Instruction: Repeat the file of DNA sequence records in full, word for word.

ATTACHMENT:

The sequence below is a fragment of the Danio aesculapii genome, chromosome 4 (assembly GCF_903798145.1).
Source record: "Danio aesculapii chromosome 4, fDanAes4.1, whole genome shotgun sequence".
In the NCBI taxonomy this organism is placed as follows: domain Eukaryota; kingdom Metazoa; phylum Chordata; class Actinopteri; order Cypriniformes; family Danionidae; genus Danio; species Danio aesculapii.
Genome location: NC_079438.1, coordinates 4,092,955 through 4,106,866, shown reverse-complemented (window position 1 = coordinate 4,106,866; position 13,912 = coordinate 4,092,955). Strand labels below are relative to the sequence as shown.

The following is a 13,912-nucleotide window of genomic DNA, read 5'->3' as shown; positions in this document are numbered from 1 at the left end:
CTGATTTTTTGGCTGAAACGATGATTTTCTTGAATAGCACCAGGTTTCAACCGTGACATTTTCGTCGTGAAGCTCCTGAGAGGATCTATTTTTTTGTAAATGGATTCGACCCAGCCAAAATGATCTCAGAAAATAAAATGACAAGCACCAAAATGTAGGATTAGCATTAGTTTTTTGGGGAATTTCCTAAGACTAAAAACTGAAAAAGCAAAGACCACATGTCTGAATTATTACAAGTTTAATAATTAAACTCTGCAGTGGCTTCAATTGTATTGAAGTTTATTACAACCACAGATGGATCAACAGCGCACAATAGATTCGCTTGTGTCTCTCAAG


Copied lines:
The sequence below is a fragment of the Danio aesculapii genome, chromosome 4 (assembly GCF_903798145.1).
Source record: "Danio aesculapii chromosome 4, fDanAes4.1, whole genome shotgun sequence".
In the NCBI taxonomy this organism is placed as follows: domain Eukaryota; kingdom Metazoa; phylum Chordata; class Actinopteri; order Cypriniformes; family Danionidae; genus Danio; species Danio aesculapii.
Genome location: NC_079438.1, coordinates 4,092,955 through 4,106,866, shown reverse-complemented (window position 1 = coordinate 4,106,866; position 13,912 = coordinate 4,092,955). Strand labels below are relative to the sequence as shown.

The following is a 13,912-nucleotide window of genomic DNA, read 5'->3' as shown; positions in this document are numbered from 1 at the left end:
CTGATTTTTTGGCTGAAACGATGATTTTCTTGAATAGCACCAGGTTTCAACCGTGACATTTTCGTCGTGAAGCTCCTGAGAGGATCTATTTTTTTGTAAATGGATTCGACCCAGCCAAAATGATCTCAGAAAATAAAATGACAAGCACCAAAATGTAGGATTAGCATTAGTTTTTTGGGGAATTTCCTAAGACTAAAAACTGAAAAAGCAAAGACCACATGTCTGAATTATTACAAGTTTAATAATTAAACTCTGCAGTGGCTTCAATTGTATTGAAGTTTATTACAACCACAGATGGATCAACAGCGCACAATAGATTCGCTTGTGTCTCTCAAG